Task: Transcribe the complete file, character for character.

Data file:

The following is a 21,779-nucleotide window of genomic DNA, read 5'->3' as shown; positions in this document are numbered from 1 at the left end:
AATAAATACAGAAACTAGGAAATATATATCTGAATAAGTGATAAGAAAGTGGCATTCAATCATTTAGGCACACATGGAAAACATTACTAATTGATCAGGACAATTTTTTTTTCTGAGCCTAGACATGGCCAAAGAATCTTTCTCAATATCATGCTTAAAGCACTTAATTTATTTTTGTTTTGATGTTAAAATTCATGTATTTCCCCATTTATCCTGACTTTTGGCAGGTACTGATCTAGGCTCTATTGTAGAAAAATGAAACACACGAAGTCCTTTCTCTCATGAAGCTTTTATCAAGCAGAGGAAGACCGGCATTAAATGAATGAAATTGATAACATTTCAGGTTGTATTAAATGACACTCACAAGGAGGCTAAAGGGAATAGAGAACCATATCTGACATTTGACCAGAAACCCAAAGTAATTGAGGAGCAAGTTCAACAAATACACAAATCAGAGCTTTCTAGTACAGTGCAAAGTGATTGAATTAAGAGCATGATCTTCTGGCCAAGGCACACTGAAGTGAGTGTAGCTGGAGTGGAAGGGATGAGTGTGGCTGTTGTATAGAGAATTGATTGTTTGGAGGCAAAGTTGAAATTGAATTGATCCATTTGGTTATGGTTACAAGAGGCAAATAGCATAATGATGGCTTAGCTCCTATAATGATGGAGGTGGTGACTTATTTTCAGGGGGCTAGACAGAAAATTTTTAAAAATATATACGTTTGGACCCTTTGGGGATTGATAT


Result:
The following is a 21,779-nucleotide window of genomic DNA, read 5'->3' as shown; positions in this document are numbered from 1 at the left end:
AATAAATACAGAAACTAGGAAATATATATCTGAATAAGTGATAAGAAAGTGGCATTCAATCATTTAGGCACACATGGAAAACATTACTAATTGATCAGGACAATTTTTTTTTCTGAGCCTAGACATGGCCAAAGAATCTTTCTCAATATCATGCTTAAAGCACTTAATTTATTTTTGTTTTGATGTTAAAATTCATGTATTTCCCCATTTATCCTGACTTTTGGCAGGTACTGATCTAGGCTCTATTGTAGAAAAATGAAACACACGAAGTCCTTTCTCTCATGAAGCTTTTATCAAGCAGAGGAAGACCGGCATTAAATGAATGAAATTGATAACATTTCAGGTTGTATTAAATGACACTCACAAGGAGGCTAAAGGGAATAGAGAACCATATCTGACATTTGACCAGAAACCCAAAGTAATTGAGGAGCAAGTTCAACAAATACACAAATCAGAGCTTTCTAGTACAGTGCAAAGTGATTGAATTAAGAGCATGATCTTCTGGCCAAGGCACACTGAAGTGAGTGTAGCTGGAGTGGAAGGGATGAGTGTGGCTGTTGTATAGAGAATTGATTGTTTGGAGGCAAAGTTGAAATTGAATTGATCCATTTGGTTATGGTTACAAGAGGCAAATAGCATAATGATGGCTTAGCTCCTATAATGATGGAGGTGGTGACTTATTTTCAGGGGGCTAGACAGAAAATTTTTAAAAATATATACGTTTGGACCCTTTGGGGATTGATAT